An Introduction to Waterford Township's WELLHEAD by qwm75167


									    Waterford Township Wellhead Protection Program

                                     An Introduction to Waterford Township’s
                                     WELLHEAD PROTECTION PROGRAM
Michigan’s Wellhead Protection Program (WHPP) was created to protect community public water
supplies from contaminants, which may have adverse health effects if they were to reach water supply
wells. The program works in combination with public awareness, planning, education, and
management programs.
The WHPP is state funded, and provides funds to communities in the form of a 50% matching grant administered by the MDEQ’s Water
Division. The MDEQ initiated the Wellhead Protection Grant Program in 1999, with new grants awarded every year since. The grant
program has been a success, with a gradually increasing number of communities applying each year. Approximately $1.25M in grants
was awarded in 2002-2003.
Wellhead Protection Area (WHPA) delineations have been completed for all ten public water supply systems in the township. The WHPA
represents the area at the earth’s surface that contributes groundwater to the drinking water well. In Michigan, the WHPA is defined by the
“10-year time-of-travel capture zone”, which implies that a drop of water (and any contaminants in it) located at the margin of the 10-year
capture zone would in theory take 10 years to migrate to a public water supply well and be “captured” by the well, thereby entering the
public drinking water supply. The aim of the WHPP is to manage existing groundwater contaminant sources, and protect the 10-year
capture zone from activities that would adversely impact the groundwater.
The township DPW has placed signs at several major streets, where these locations are on the edge of the 10-year capture zones of the
10 public water supply systems. If you live within a WHPA (you can obtain a map of the township’s WHPAs from the DPW), or when you
enter a WHPA, please be especially aware of routine activities that could potentially harm the soil and (eventually) groundwater, such as
changing the oil in your vehicle, excessive use of lawn chemicals, de-icers/salt, paint, or other household chemicals.
                                 Waterford Township Wellhead Protection Program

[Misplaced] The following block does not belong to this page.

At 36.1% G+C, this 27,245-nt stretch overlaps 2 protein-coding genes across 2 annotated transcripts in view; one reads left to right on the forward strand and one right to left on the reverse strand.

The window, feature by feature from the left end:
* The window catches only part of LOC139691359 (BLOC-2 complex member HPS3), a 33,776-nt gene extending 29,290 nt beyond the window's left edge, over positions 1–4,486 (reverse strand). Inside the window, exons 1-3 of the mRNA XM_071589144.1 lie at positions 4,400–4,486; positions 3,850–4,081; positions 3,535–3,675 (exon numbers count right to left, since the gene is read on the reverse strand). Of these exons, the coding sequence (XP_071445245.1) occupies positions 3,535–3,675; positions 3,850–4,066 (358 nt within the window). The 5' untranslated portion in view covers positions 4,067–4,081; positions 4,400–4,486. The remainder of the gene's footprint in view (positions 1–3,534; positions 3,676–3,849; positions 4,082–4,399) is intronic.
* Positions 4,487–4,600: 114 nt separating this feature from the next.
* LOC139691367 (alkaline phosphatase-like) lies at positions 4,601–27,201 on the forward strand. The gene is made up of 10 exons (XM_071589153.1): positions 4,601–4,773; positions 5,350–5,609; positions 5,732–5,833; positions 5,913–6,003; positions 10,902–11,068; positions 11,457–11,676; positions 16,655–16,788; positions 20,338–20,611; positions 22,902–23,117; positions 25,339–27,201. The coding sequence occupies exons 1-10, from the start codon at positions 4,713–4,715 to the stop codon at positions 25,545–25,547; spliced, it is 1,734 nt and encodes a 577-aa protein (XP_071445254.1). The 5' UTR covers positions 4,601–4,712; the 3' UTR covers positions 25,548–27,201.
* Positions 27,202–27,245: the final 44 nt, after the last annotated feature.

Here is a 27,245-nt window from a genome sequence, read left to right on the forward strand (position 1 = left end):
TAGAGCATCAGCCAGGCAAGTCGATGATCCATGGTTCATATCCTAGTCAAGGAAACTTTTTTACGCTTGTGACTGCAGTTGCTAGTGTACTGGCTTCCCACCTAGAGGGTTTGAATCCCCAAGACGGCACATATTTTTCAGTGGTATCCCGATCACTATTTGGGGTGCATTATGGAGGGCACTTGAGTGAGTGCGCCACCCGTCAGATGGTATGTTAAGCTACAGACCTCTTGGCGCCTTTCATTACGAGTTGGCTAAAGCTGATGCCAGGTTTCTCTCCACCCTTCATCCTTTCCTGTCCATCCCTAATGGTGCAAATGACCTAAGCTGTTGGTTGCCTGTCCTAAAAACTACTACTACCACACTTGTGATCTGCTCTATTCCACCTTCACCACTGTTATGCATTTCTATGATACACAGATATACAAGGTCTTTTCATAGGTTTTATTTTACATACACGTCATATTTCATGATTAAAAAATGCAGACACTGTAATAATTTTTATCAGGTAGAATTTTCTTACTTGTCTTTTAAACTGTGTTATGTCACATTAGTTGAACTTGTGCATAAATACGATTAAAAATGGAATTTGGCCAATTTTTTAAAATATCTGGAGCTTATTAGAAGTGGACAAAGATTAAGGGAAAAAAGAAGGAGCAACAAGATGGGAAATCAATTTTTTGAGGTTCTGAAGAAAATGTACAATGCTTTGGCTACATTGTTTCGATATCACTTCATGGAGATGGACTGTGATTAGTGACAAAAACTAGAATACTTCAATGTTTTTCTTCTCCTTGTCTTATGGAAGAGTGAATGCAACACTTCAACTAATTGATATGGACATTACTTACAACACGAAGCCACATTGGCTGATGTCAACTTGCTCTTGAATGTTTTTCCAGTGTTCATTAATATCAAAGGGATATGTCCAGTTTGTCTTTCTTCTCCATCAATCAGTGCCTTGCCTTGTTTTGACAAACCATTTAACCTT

Did You Know?...

Waterford Township’s drinking water:
    •   Is not supplied by the City of Detroit.
    •   Is groundwater, not lake or river water.
    •   Is pumped from the ground by 15 large-diameter wells.
    •   Passes through one of 11 water treatment plants, where iron and hydrogen
         sulfide gas are removed.
If you live in Waterford Township, some facts you might want to know are:
    •   There are over 700 active private water wells in Waterford Township.
    •   Some ways that contaminants can enter the groundwater are through active
         wells, abandoned wells, leaking underground storage tanks, or by simply being
         spilled on the ground.
    •   The Waterford Township Wellhead Protection Program aims at protecting the
         groundwater that is as much as ten years from reaching our wells. This
         boundary is known as the ten-year zone of capture. We also have mapped the
         1 and 5 year capture zones.
    •   Over 20 square miles of Waterford Township’s 36 square miles lies within this
        ten-year groundwater capture zone (that’s more than 56% of the entire
    •   60% of the homes and businesses in Waterford Township lie within the ten-year
         capture zones of the Township’s wells.
Some things you can do to help protect our groundwater:
    •   Never dispose of unwanted chemicals by pouring them down the drain, on the
        ground or into an abandoned well.
    •   Keep kitty litter on hand to absorb liquid spills from hazardous products or car
    •   If you own a well, have it regularly tested for contamination.
    •   Identify any abandoned wells on your property and have them plugged.
    •   If you have a septic system, pump it out periodically. Do not flush grease,
         caustics and non-biodegradable materials into the system.

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